Lars Kotthoff and Barry O'Sullivan

**Constraint-based Clustering **

Machine learning and constraint programming are almost completely independent research fields. However, there are significant opportunities for synergy between them. In this presentation, we introduce a constraint programming approach to the classification problem in machine learning. Specifically, we treat classification as a clustering problem.

Previous approaches have used constraints as a means of representing background knowledge to improve the quality of the resulting clustering. We show how to use such constraints to not only guide the machine learning algorithms, but replace them entirely. Our approach uses an off-the-shelf constraint solver to find the clustering that reflects as much background knowledge as possible. A second formulation allows us to optimise for the objectives commonly used in machine learning algorithms, such as maximising the inter-cluster distances.

We present an evaluation results of our approaches on a variety of well-known benchmarks covering a range of different application domains. Our approaches can significantly outperform standard clustering methods used in machine learning in terms of the quality of the resulting clustering and classification. In addition, the constraint programming formulation provides much more flexibility and customisation opportunities than standard machine learning approaches.

Steve Prestwich, Marco Laumanns and Ban Kawas

**Symmetry Breaking in Scenario Generation **

Several symmetry breaking methods have been devised for Constraint Programming which can dramatically reduce the size of a problem. We propose applying these methods to the random variables of a stochastic problem, an approach we call stochastic symmetry breaking. This can be seen as a scenario reduction method and an alternative to scenario sampling. We apply it to a real-world problem: finding an optimal investment plan for a transportation network, given that a future earthquake probabilistically destroys links in the network. The problem has a billion scenarios and was previously solved approximately by taking a million samples. We exploit a form of symmetry called dynamic interchangeability to reduce the number of generated scenarios to a few hundred, making sampling unnecessary and allowing the exact solution of cases previously considered intractable.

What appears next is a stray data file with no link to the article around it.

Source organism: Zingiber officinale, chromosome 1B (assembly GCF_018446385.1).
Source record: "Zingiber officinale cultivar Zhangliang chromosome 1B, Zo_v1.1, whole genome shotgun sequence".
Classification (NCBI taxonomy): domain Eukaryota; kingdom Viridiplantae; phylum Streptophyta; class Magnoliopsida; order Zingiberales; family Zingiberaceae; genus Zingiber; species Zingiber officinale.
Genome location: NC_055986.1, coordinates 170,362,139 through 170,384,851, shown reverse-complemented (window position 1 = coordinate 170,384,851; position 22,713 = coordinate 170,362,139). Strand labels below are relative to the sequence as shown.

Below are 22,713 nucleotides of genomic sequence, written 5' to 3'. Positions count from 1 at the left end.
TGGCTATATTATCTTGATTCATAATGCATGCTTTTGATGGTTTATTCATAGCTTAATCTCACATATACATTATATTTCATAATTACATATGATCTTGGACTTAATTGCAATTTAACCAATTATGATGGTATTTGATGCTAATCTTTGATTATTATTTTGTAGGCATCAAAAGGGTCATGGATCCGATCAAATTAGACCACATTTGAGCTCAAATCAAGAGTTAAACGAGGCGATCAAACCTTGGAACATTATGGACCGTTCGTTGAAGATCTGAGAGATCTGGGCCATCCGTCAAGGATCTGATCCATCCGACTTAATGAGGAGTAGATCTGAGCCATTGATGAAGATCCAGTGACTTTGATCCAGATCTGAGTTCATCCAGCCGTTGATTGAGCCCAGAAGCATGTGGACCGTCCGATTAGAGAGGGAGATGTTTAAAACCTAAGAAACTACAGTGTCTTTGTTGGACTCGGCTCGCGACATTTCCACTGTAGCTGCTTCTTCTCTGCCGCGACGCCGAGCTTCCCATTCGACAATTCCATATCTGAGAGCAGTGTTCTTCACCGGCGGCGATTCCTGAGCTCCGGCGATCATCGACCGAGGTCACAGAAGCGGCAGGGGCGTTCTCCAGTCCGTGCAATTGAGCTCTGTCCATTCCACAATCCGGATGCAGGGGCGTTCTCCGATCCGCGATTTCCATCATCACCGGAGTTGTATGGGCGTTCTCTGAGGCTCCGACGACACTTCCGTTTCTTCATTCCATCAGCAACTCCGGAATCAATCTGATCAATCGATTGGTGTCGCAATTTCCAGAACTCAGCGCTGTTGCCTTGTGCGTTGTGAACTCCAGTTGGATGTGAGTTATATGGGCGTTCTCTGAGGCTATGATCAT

Touhid Ahmed

**Modeling and Simulation Based Fitness Evaluation in Genetic Algorithm for Combinatorial Optimization **

Optimization is the process of making a system more effective in terms of efficiency, utilization and throughput. It involves searching for a solution in a solution space for each variable involved. As the number of variables increase the size of the search space grows exponentially. Many traditional techniques exist for optimization; Linear programming, mathematical optimization and operational research e.t.c. An alternative approach is to use Artificial Intelligence (AI) techniques. The goal of using AI for optimization would be to search for a better solution while reducing time and effort costs.

Genetic Algorithm (GA) is an AI search tool for finding solutions to optimization problems. Despite its merit in intelligent search mechanism, GA often lacks in evaluating fitness of dynamic systems consisting of random behavior and multiple performance criteria. This paper proposes a framework of a hybrid system using Simulation to complement the shortcomings of GA in fitness evaluation.

A GA generated solution will be fitted into a simulation model and tested using relevant performance standards. The simulation result will be sent back as feedback to the GA algorithm to produce the next generation of solutions. These solutions will be evaluated further through simulation, and this cycle of solution generation and evaluation using simulation will continue until a satisfactory solution is derived.

John Chinneck and Mubashsharul Shafique

**Towards a Fast Heuristic for Global Optimization and MINLP **

We present a multi-start heuristic for global nonlinear optimization that relies on these elements: (i) an initial random scatter of points, (ii) a fast method for moving from an initial point to a point that is close to feasibility, (iii) a method for clustering the near-feasible points that tends to identify disjoint feasible regions, (iv) a simple heuristic for improving the best point in each cluster, and (v) a high-quality local optimizer. The method is inherently parallelizable, well-suited to very large models, and very fast, mainly because it requires few expensive local optimizer launches. In our testing to date, the method is generally able to find the global optimum (or another high quality point) in little time. We plan to extend this work to mixed-integer nonlinear programming by the addition of spatial branching with the goal of finding the MINLP optimum (or another high quality solution) using only a very small number of local optimizer launches. Because of the nature of step (ii), we are able to approximate basins of attraction, leading to novel spatial branching ' approaches.